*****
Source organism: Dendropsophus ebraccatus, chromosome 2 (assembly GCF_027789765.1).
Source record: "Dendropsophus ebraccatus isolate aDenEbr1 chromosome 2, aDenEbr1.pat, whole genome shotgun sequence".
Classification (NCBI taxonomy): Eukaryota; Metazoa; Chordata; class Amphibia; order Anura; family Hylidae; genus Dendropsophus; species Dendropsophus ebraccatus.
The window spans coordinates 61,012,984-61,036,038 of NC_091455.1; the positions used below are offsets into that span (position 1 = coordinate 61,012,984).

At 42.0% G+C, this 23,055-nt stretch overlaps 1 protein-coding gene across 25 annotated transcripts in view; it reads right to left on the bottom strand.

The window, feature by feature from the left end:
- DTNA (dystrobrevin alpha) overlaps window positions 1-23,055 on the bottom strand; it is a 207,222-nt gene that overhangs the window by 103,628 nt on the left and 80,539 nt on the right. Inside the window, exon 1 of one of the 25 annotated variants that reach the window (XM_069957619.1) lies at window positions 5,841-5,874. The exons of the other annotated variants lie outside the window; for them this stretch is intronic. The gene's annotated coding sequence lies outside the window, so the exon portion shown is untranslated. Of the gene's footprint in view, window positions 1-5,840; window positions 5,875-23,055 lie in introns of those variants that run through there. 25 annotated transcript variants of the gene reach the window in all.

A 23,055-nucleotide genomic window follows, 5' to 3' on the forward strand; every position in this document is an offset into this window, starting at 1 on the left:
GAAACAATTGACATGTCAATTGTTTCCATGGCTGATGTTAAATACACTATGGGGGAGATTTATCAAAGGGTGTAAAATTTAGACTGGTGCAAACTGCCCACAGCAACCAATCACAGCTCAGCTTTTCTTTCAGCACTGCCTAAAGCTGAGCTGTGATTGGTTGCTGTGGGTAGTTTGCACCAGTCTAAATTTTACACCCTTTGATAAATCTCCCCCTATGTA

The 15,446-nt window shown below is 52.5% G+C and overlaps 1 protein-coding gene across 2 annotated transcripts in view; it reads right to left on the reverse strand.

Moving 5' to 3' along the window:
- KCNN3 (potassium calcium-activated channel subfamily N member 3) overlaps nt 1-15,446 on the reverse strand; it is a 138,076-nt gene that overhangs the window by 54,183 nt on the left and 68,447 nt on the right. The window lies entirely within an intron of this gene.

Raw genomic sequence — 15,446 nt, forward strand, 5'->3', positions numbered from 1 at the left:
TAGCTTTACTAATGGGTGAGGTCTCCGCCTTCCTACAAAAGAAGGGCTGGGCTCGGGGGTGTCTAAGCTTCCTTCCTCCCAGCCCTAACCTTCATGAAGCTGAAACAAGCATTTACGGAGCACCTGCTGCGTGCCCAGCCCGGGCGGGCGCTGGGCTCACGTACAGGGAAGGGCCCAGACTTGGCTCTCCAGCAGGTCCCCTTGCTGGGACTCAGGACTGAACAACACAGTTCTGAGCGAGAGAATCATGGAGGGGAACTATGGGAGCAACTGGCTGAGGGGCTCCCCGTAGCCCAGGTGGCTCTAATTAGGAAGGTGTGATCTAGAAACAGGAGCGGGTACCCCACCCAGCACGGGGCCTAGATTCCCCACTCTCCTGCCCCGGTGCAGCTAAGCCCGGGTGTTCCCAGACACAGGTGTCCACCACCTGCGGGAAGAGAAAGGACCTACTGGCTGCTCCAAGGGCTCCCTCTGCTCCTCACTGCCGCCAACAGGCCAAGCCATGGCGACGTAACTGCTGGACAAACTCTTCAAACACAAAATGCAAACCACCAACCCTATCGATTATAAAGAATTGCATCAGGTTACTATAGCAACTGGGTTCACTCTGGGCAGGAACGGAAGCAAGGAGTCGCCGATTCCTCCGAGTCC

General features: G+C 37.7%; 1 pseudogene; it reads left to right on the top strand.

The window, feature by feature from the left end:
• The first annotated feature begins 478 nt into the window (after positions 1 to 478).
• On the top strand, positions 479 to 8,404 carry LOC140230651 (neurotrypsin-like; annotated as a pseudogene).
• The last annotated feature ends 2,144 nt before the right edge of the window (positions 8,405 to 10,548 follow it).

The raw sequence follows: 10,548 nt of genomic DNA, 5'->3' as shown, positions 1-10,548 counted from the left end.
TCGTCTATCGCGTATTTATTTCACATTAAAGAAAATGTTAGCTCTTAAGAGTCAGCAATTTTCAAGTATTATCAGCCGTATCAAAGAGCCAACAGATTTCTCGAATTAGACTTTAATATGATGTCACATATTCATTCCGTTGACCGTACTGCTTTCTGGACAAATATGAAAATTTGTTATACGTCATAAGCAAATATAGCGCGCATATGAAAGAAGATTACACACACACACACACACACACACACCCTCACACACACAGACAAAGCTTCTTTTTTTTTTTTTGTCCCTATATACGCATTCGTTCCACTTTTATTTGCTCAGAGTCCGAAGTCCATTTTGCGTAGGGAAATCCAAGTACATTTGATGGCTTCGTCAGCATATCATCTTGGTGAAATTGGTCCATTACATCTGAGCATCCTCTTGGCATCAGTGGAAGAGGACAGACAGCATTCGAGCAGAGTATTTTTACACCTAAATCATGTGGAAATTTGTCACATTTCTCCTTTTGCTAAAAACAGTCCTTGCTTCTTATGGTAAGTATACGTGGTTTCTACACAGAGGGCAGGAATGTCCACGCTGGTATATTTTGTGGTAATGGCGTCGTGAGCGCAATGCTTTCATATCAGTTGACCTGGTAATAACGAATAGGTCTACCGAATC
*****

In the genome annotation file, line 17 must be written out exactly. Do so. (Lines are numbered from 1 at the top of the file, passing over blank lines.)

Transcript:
• The first annotated feature begins 478 nt into the window (after positions 1 to 478).